SOME clever marketing is starting to overcome the reputation of one property in Sheffield as a bit of a white elephant when it comes to establishing it as a successful eating place.
The Honey Pie Tearoom in Chesterfield Road, Meersbrook is based in former restaurant premises opposite Heeley Retail Park that always struggled to get a following as a it was a bit out on a limb in an area that’s pretty quiet at night. The restaurant has had several incarnations, mainly as Indian and Italian restaurants, but nothing seemed to stick for long in recent years.
It’s very early days for Jo Hardiman at the Honey Pie Tearoom but she may still have the last word on the naysayers like those on Sheffield Forum who dismissed the idea out of hand when they spotted that she was opening.
Jo had already built up a following by opening up a pop-up tearoom at Meersbrook Park pavilion a few times last summer, to see if locals would support a move to permanent premises before she gave up her job at Sheffield City Council and took the plunge.
She’s also made good use of the cafe’s Facebook page and Twitter and has a lot of fans who comment enthusiastically on the cakes they like. Their favourites include lemon polenta and chocolate cola cake, neither of which were available on the Sunday afternoon I visited because it had been a busy weekend.
The tearoom still has some evidence of its Italian incarnation with big pillars outside and the painted ceiling remains in its cherubic glory. The bright blue and pink walls are hung with bunting.
There’s lots of fantastic retro styling, from ‘keep calm and eat cake’ type posters to old-style games and books for children and a gloriously mismatched collection of old china, some of which has been donated by customers. One cup and saucer we had wished you a happy 40th wedding anniversary.
Jo is pleased at how things are going so far in her fourth month and joked that she was ‘living the dream’ by fulfilling a long-held ambition to run a tearoom. She said: “We seem to have built up quite a lot of regulars. I didn’t know what kind of people would come in. We get lots of mums and kids and a lot of local elderly people.”
It was incredibly popular with young families when we visited as it is so friendly to children. This includes organising half-term activities but there are also Friday craft sessions for adults. Check Facebook or Twitter for details.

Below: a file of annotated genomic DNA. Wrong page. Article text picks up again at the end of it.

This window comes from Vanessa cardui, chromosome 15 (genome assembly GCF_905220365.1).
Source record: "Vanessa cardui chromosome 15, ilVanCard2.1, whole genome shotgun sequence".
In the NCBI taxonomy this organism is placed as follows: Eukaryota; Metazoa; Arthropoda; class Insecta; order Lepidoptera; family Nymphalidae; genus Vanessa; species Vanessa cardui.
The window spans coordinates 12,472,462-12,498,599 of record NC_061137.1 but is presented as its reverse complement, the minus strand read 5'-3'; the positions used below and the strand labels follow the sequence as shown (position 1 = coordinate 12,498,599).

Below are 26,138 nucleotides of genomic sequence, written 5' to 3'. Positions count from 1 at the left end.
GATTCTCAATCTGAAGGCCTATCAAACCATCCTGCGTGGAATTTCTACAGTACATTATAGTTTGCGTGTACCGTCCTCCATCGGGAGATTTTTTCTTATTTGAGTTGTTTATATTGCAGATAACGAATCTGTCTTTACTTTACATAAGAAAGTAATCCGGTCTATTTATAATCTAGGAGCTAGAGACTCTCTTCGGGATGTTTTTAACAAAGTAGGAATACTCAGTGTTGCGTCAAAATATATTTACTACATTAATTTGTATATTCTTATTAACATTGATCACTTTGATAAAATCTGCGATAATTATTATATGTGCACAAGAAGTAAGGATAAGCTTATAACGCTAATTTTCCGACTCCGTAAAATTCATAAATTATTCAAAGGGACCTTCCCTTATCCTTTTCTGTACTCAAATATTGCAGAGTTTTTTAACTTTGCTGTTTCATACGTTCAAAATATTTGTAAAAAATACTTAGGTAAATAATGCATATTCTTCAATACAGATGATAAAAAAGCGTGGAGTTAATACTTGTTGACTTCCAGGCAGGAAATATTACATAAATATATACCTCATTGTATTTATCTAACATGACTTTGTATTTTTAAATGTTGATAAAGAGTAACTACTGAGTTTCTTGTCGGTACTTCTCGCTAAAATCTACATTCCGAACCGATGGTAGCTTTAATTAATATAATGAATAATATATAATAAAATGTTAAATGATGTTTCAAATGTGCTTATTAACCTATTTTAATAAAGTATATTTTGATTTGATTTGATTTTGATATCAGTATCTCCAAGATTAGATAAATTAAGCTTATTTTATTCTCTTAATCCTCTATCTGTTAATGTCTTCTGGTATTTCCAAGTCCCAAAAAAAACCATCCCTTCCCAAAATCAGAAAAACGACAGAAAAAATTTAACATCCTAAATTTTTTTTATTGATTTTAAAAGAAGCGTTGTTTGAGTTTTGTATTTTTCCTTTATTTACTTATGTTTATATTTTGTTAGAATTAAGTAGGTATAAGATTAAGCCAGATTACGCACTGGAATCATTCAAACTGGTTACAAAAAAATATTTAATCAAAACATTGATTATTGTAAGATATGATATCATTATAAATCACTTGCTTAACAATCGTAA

Just selling tea and cakes is not a viable proposition and Jo is now working on building up the lunch menu, which will be mainly vegetarian. The cafe is also open for (meat-free) breakfast and Jo says she may well start bistro nights.
At present, lunchtime choices are soup of the day, welsh rarebit or blushing bunny (with tomatoes), all for £3.50, and various toasties starting at £3.50. There is also a daily specials board with prices around £5.
When my friend Linda and I visited, we had our hearts set on afternoon tea with sandwiches, scones and cakes but you had to book in advance, although Jo is changing that. You’ll still have to pre-order champers to go with it, however.
When one of the young, keen staff pointed this out, we had a swift look at the specials board and Linda had a sweet potato chilli burrito (£5) and I went for the blushing bunny.
The excellent teas come from Teabox (they hold regular tasting events) and include entertaining choices like rhubarb and custard and a special Sheffield mix.
I went for my favourite Earl Grey – they do tea bags or loose tea – and Linda had a latte, which was decorated with a cocoa powder star. You get a custard cream with tea and a bourbon with coffee.
Linda’s burrito was excellent with a generous amount of soft and nicely spiced filling and it came with a good crunchy side salad.
My blushing bunny, which was made with mustard, ale and Henderson’s Relish on granary toast, was pleasant enough comfort food but I would have liked a bit more of a kick to it.
Clearly, we had to do justice to the cakes as well, so after a bit we ordered more teas and coffees and looked at the goodies on offer at the counter.
The range wasn’t as wide as usual because of the aforementioned rush but there was still courgette cake, carrot cake, rocky road, scones and fat rascals.
We decided that the courgette cake was a must and I also ordered a fat rascal. Jo asked if I wanted butter with that and I did.
The courgette cake was a real winner, a huge slice and extremely moist with a great cream cheese filling. Delicious.
We weren’t so thrilled with the fat rascal, which is a staple of the famous Betty’s Tea Rooms in Harrogate. It looks like a cross between a big scone and a rock bun and is studded with mixed dried fruit and topped with slivers of toasted almond and glace cherries.
The butter came in a little egg cup.
The rascal was a bit on the bland side and I wondered if the pinch of salt that you’d add to bring out the flavour had been missed out. All the cakes are made by Jo and family helpers, by the way.
On a second visit, I shared an excellent, high-rise scone with a crunchy sugary topping, so it may just have been a bit of an off day.
We also also had an excellent, moist dark chocolate cake on the return visit.
On the first visit, our bill came to a bargain £19.40.
lVerdict: enjoy a taste of honey pie in a lovely welcoming place.
lOpening times: Tuesday to Saturday 10am to 5pm, Sunday noon to 5pm.
lHoney Pie Tearoom, 115-117 Chesterfield Road. 0114 255 1187.